Like the Queen of Soul and the Mother of Dragons, Lesa is the Sovereign of Sponsorship; an epically powerful figure. Lesa Ukman founded IEG in the early ‘80s, effectively giving life to the sponsorship industry. Over several decades, IEG became the magnet organization which gathered sponsorship leaders from around the globe annually for the IEG Conference, provided in-depth research and educational webinars propelling the industry forward. IEG created the benchmark sponsorship valuation model in the early days and consulted countless global brands and iconic properties.
In 2006 Lesa sold IEG to WPP Group M – the world’s largest media and advertising holding company at the time. In 2018, GroupM sold IEG to the Engine Shop, a multi-channel engagement marketing company helping brands connect with consumers online and in-person through live experiences, digital engagement and branded content.
In May of 2016, Lesa launched Lesa Ukman Partnerships. Its breakout contribution is the ProSocial Valuation Service,® which values social capital—public goods like civic engagement, clean water, volunteering, access to arts—with the same rigor used to measure financial returns. Until PSV, nonprofits have had to rely on outputs—such as the number of homeless people sheltered or hungry people fed. PSV measured outcomes, what happened as a result of someone getting off the streets or going to school without hunger pains. This enables funders and sponsors to compare effectiveness of one approach to another. Lesa applies her sponsorship knowledge to value ProSocial activation of sponsors.
I attended my first IEG conference in the early ‘90s. The experience shaped my entire career. Today, my entire 25-year career is bookended by sitting in the front row wildly taking notes at IEG to the excitement of sharing with Lesa my dream of launching Sponsorship Mastery.
Since last year’s Sponsorship Mastery Summit (SMS) we’ve been talking about the intersection of sponsorship and social good. Once again, Lesa is leading the way by bringing her innovative spirit to the conversation. I am thrilled Lesa will be a featured presenter at the SMS this year. I talked with Lesa recently while she was recovering from COVID-19, and even in that moment she was lightening in a bottle. Her fast-paced brilliance is hard to keep up with, so I captured what I could to share a sneak peak of her session and her industry insights.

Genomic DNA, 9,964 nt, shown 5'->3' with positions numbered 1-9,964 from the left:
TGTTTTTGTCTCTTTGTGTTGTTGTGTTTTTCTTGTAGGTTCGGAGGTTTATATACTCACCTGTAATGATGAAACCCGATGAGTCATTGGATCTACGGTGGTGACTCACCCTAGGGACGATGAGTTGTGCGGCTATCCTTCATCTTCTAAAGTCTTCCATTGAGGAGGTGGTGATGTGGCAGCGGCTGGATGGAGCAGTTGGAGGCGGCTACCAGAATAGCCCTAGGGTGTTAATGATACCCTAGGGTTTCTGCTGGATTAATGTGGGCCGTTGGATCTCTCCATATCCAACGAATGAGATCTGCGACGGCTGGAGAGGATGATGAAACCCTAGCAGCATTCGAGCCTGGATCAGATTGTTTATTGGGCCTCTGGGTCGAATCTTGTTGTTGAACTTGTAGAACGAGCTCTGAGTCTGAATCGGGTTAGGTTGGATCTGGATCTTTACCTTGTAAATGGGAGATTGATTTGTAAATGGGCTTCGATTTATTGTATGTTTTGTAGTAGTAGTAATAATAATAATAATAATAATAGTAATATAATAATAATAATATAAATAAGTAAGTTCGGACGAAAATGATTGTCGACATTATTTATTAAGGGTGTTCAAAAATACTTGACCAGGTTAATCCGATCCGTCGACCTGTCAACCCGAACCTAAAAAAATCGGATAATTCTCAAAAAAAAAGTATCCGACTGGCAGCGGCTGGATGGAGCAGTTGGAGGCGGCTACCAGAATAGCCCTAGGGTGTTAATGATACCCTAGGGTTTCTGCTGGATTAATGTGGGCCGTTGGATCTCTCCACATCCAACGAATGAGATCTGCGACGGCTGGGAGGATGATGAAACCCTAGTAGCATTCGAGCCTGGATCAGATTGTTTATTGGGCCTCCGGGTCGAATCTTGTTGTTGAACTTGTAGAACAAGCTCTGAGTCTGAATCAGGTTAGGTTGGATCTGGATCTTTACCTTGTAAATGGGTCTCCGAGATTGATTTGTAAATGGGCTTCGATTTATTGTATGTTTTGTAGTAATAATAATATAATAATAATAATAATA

Paula Beadle: One my professional highlights was the day I called you and shared that Sponsorship Mastery Summit was going to launch. I was realizing a dream inspired by you! I am beyond thrilled to welcome you to the 2020 Sponsorship Mastery Summit in September.
Lesa Ukman: I know moving forward was a tough decision to make Paula, but I’m glad you did it. It’s an important time for us to talk about the future of sponsorship and prepare for the next transformation. I wish we could all meet together, but happy to participate virtually and I love that you are hosting get togethers in local cities. There is an opportunity for reinvention, and frankly it’s time.
PB: How do events need to prepare for the future?
LU: Any event that is a one-time a year festival or event, even if it’s multi-week, has to rethink their role in the community. This could mean building a foundation arm to their business or organization. Or it could mean expanding their programming throughout the year. Boards especially will need to start thinking differently. It’s no longer about getting thousands of people to a single concert or event; it’s about expanding your cultural offerings year-round to contribute as a part of the community. These events already have a core group of partners and fans – but how they increase their commitment to those partners and fans throughout the year will enable them to survive.